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Changing the face of motorsport

Motorsports Australia Women’s Commission chair, Jessica Dane, speaks to Emily Patterson about the current state of play in motorsport.

You can’t be what you can’t see is a saying that has been relevant to women in sport for a long time. As ongoing work to improve the prominence of women in this space is done, this expression has become particularly relevant for those aspiring to compete at the pinnacle of motorsport, where the representation of women is faltering. 

At a time when other women’s sports are flourishing, motorsports appears to have not only stalled but moved backwards, with fewer women appearing at the higher levels today than 10 years ago.

There have of course been prominent female drivers featured in car races throughout history. From the likes of the only woman to win an IndyCar Series race, Danica Patrick, to the sole woman to score a championship point in Formula 1, Lella Lombardi, trailblazers have been scattered over time.

However, as Jessica Dane, chair of the Motorsports Australia Women’s Commission, helped me to understand, we have never seen stable or regularly successful female drivers at the peak of motorsport. 

“At a high level, there have been women involved over the years. They’ve come and gone, but we haven’t consistently had a female driver in a top-level motorsport championship for a while,” she said. 

So, what are some of the barriers that women face in motorsport that prevent them from excelling in lead driver positions in competitions, both internationally and domestically? 

The challenges female drivers face

Like in many sports, visibility plays a major part in facilitating a sense of belonging. If young girls aren’t exposed to high profile role models that they can relate to, they may never be able to envision themselves in a similar position. We have seen the power of this through the growth of national women’s competitions like the AFLW, WBBL and NRLW and Australia’s national women’s teams demonstrating strong emotional connections with fans.

Seeing more women as racing drivers will go a long way to encourage young girls to participate and believe in developing their abilities, as well as giving that sense of validation that motorsport is for everyone. But more work needs to be done at the grassroots level of the sport to rejuvenate motorsport participation for young women and girls. 

To this day, it is a common misconception that women lack the skills or physical traits needed to race on what should be considered a completely even playing field—the racetrack.

“You talk to any female driver and they see no physical or skill perspective as to why they can’t drive a car as fast as a guy,” said Dane.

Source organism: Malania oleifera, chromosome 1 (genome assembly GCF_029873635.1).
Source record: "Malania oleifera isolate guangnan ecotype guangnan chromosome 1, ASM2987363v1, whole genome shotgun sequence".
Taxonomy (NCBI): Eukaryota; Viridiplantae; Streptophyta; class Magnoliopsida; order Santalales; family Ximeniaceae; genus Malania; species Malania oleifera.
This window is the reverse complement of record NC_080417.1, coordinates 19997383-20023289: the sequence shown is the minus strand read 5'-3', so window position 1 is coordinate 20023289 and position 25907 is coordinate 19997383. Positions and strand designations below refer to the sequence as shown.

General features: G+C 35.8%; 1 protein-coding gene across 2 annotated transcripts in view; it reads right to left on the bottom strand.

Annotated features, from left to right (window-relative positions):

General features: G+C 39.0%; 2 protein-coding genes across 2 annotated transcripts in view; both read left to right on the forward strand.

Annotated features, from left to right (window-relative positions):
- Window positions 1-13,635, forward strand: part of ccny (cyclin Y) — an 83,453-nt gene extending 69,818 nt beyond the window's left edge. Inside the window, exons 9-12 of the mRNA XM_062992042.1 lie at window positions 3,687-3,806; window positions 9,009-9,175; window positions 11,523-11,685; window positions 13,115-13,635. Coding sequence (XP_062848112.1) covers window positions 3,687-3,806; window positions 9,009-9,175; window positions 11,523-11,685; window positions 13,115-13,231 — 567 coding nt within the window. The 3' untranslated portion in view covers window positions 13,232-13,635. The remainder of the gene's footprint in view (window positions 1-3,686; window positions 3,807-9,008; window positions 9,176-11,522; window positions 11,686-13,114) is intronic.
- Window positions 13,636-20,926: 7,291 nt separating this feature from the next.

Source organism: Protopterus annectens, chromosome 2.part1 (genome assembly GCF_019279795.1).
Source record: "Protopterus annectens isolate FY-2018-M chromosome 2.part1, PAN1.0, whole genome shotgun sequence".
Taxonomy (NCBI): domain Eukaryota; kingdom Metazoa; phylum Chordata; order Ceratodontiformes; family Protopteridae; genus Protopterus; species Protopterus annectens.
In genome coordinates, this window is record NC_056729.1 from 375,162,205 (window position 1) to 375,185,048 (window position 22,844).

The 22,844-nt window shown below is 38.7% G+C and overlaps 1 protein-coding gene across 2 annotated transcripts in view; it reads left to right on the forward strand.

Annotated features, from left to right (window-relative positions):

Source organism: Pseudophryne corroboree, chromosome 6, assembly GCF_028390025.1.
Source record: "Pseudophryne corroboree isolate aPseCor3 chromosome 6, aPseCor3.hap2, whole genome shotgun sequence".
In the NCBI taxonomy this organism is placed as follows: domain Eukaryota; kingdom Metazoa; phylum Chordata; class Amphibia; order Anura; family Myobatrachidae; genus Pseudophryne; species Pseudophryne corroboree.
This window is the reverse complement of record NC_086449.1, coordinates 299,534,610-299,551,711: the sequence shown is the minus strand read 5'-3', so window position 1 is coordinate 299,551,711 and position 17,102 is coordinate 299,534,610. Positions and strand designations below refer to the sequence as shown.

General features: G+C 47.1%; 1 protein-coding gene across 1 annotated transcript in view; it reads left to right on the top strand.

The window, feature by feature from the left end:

In a 2012 interview with BBC Sport, founder of Formula Medicine, a world-leading provider of medical assistance and training programs to the motorsport sector, Dr Riccardo Ceccarelli said that too much importance is placed on strength in Formula 1 driving.

“Yes, you need the strong muscles in the neck and upper body so you can have the energy to drive without any tiredness, but once you reach a certain levelthere’s no more benefit. There’s no point putting on extra muscle,” he said. 

Over the years, many commentators have tried to expose the deeply ingrained stereotypes and gender associations tangled in motorsport team selection, which continues to perpetuate damaging assumptions about the capacity and ability women have to drive at this level.

Additionally, because there is only a finite number of seats available in team line-ups as driver turnover is infrequent, it is still seen as a gamble for a team to choose a female driver. 

It is also common to find that teams don’t want to appear gimmicky, or that they are only selecting a woman for publicity, or disingenuously for budgetary reasons. These fears of being perceived as only doing something to pander to the women in sport movement, or being tokenistic, often halt any progress at all. This keeps the starting pool of drivers to choose from once you get to the top tiers of championships predominantly male. 

From the other end, the base number of girls entering karting and their retention percentage as they get older correlates to the number of opportunities women are offered for movement up the ranks. As opportunities become limited, women quickly fall away from the sport.

This is concerning, as without plans and programs to target these issues, there will never be enough preliminary female representation to choose from in the first place. 

Nonetheless, there is also the difficulty of maintaining interest in motorsport for women and girls, especially during adolescence. This pattern is evident across many other sports as one in two Australian girls will give away sport from the age of 15.